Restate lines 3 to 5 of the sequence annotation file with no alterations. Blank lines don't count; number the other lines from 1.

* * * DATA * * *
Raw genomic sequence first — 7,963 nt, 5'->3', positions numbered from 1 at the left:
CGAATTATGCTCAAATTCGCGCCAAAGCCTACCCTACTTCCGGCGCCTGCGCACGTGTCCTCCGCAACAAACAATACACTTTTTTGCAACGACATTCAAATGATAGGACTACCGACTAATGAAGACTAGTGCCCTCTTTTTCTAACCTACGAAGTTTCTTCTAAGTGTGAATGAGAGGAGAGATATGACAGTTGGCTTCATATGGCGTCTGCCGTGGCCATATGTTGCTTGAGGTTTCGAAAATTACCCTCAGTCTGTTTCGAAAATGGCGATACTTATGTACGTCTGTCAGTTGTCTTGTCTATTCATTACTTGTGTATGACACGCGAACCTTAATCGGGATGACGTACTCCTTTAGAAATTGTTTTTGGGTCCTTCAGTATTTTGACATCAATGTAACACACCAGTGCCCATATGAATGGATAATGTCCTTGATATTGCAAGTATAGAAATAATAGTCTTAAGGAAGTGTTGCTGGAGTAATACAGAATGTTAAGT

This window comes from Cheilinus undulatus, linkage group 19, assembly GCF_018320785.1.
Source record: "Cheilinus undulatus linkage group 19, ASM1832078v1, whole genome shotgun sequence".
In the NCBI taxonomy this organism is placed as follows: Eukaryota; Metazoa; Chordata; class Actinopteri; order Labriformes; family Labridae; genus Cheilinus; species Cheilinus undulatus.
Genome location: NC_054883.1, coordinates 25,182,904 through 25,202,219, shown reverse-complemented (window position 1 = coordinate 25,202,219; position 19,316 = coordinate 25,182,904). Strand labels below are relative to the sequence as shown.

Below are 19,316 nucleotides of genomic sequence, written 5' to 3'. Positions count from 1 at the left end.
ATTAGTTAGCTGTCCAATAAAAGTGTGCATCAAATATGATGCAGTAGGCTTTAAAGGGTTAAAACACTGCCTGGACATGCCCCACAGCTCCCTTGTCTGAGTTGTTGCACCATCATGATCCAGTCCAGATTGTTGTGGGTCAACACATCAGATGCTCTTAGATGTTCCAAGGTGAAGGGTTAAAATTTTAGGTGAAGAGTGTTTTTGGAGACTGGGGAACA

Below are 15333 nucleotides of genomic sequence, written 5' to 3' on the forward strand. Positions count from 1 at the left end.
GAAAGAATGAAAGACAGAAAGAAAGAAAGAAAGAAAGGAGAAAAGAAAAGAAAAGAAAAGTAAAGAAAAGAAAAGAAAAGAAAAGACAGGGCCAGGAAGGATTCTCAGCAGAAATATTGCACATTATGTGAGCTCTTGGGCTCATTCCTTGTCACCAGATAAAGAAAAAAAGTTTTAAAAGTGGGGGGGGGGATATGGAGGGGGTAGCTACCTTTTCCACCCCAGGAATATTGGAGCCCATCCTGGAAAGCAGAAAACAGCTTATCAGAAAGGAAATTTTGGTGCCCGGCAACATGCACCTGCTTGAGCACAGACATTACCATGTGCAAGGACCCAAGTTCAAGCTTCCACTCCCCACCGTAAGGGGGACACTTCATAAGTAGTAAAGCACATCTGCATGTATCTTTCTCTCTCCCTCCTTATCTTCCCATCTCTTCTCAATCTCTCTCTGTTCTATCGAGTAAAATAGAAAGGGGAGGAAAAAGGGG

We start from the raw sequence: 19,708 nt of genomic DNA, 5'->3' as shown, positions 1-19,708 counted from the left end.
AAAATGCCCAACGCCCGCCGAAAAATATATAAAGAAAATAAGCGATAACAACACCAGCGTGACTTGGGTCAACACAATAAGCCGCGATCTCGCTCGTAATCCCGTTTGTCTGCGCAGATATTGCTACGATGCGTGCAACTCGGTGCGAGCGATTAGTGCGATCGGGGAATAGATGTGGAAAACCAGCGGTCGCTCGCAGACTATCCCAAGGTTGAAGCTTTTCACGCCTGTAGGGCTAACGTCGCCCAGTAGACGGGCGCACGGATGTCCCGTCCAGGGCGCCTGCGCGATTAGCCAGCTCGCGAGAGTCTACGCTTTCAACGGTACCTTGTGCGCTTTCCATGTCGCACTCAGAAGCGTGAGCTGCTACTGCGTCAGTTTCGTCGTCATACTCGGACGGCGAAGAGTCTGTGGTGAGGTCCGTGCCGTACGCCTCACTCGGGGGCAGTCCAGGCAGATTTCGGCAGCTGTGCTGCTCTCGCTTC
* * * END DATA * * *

This window comes from Cheilinus undulatus, linkage group 19, assembly GCF_018320785.1.
Source record: "Cheilinus undulatus linkage group 19, ASM1832078v1, whole genome shotgun sequence".
In the NCBI taxonomy this organism is placed as follows: Eukaryota; Metazoa; Chordata; class Actinopteri; order Labriformes; family Labridae; genus Cheilinus; species Cheilinus undulatus.